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Nov 21, 2006 02:16 PM

The Balsams, Dixville Notch NH--WHAT HAPPENED

Actually I know what happened--they went from private ownership to corporate (DNC) a couple of years ago. Over Columbus day weekend husband and I went to the Balsams to dine and play golf. For years, we've been driving past other "grand hotels" in NH and practically getting to the Canadian border in getting to the Balsams because of their exceptional food.

In the past, everything was sumptuous. I can remember one snowy January evening when traffic on 93 caused us to miss the dinner seating. One of the dining room captains had cold plates--antipasto, smoked salmon, cold cuts, salad, homemade bread--delivered to our hotel room at ten at night, unasked. Years ago, I would have the best brandy alexanders and hot toddies that you could imagine in the lounge after skiing. The breakfast buffets were decadent, and for dinner, I could ask our waiter's recommendations and never be disappointed.

Flash forward to the present. Much of the old dining room staff is gone (laid off, I think, or have left in disgust). The Balsams always had a young, international waitstaff but the staff in years past were also foodies. Not so now. Our service was woefully bad.

One example: on the Friday of Columbus day weekend, we went to one of the dining room dinner seatings. In years past, there would be two dinner options--5:30 and 8. This year, we were given the option of 5, 6 or 7pm. Can you see the issue already? We opted for the
6 pm seating. We arrived for the 6pm seating at 6:05 pm, having chatted with friends we ran into in the lobby. When we arrived at the dining room, we were surprised to see twenty or so couples standing in the foyer. The young maitre D' was shutting the glass doors to the dining rooms. We approached him to ask about our reservation and he told us that they were "clearing tables" and would seat us in 10 minutes. We were seated at about 6:30.
Normally, the first staff member we'd see was the one who would bring a wine list and take cocktail orders. No one of that sort ever showed up. A young man filled our water glasses and promised to be right back to take the order. 10 minutes later, he was no where to be found, so I asked another server in the area if she might oblige us. We were hungry, having last eaten a quick pre-golf breakfast at 7 that day. We were so looking forward to dinner.

She took our orders. For me, pumpkin bisque, caesar salad, prime rib. For my husband, shrimp cocktail, caesar salad, prime rib. Not complicated orders. To make a long story short, at 9 pm, we still had not received our salads. By that time, I had walked in exasperation to a waiters' station for a pitcher of ice water and refilled our glasses a few times. Our salads arrived and while they were quite good, they were garden salads--actually a frisee vinagrette--and not caesar. We ate them anyway, because we had an early tee time the next morning and had to get up early.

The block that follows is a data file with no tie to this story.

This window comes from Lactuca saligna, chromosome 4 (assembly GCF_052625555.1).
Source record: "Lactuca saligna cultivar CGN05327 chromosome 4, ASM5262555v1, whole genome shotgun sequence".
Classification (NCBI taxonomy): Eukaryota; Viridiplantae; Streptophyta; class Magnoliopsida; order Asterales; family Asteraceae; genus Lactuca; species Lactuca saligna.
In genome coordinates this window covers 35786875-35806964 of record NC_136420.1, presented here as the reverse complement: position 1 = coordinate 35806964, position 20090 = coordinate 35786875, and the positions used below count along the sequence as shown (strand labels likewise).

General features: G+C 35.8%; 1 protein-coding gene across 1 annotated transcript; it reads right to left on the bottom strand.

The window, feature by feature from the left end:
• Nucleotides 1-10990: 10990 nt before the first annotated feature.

By this point, there was consternation throughout our section of the dining room. My husband had complained to the captain who cited "new kitchen procedures" (inaugurated on a long holiday weekend, a HUGE foliage weekend, and the weekend of a golf tournament?!?!?!). A woman and her mother seated adjacent to us were told that the staff were "overworked". Actually, it seemed more like gross, gross disorganization. The sad thing is---there was nothing to be done. Dinner was paid for as part of the package, and if you know Dixville Notch, you know that nothing is open at 10pm for dinner.

After our empty salad plates had sat for awhile, yet another server wandered over and asked what we had ordered. We repeated the order of prime rib and said "rare is fine"....we had ordered medium rare but time was of the essence. At 9:40, our prime ribs arrived, medium well. At the time they arrived, we ordered two slices of pie to go. We figured we would take them back to the room and eat them in peace there. After waiting until 10:15 for our pie to arrive, we were told by the same waiter who took the pie order that they could not give us the pie "to go" had to be eaten in the dining room. Why?